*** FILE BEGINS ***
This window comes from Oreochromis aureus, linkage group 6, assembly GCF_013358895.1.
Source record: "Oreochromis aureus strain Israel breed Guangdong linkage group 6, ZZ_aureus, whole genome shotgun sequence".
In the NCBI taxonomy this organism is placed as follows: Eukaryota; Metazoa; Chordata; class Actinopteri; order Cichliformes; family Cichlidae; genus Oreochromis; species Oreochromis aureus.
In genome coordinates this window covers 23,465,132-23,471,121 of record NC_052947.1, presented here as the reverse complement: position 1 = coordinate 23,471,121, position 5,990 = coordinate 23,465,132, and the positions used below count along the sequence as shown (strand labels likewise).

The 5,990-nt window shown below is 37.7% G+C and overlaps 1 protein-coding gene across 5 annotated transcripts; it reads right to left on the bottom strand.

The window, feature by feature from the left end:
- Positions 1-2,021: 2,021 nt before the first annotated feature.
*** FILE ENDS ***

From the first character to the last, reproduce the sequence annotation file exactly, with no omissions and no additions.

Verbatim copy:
This window comes from Oreochromis aureus, linkage group 6, assembly GCF_013358895.1.
Source record: "Oreochromis aureus strain Israel breed Guangdong linkage group 6, ZZ_aureus, whole genome shotgun sequence".
In the NCBI taxonomy this organism is placed as follows: Eukaryota; Metazoa; Chordata; class Actinopteri; order Cichliformes; family Cichlidae; genus Oreochromis; species Oreochromis aureus.
In genome coordinates this window covers 23,465,132-23,471,121 of record NC_052947.1, presented here as the reverse complement: position 1 = coordinate 23,471,121, position 5,990 = coordinate 23,465,132, and the positions used below count along the sequence as shown (strand labels likewise).

The 5,990-nt window shown below is 37.7% G+C and overlaps 1 protein-coding gene across 5 annotated transcripts; it reads right to left on the bottom strand.

The window, feature by feature from the left end:
- Positions 1-2,021: 2,021 nt before the first annotated feature.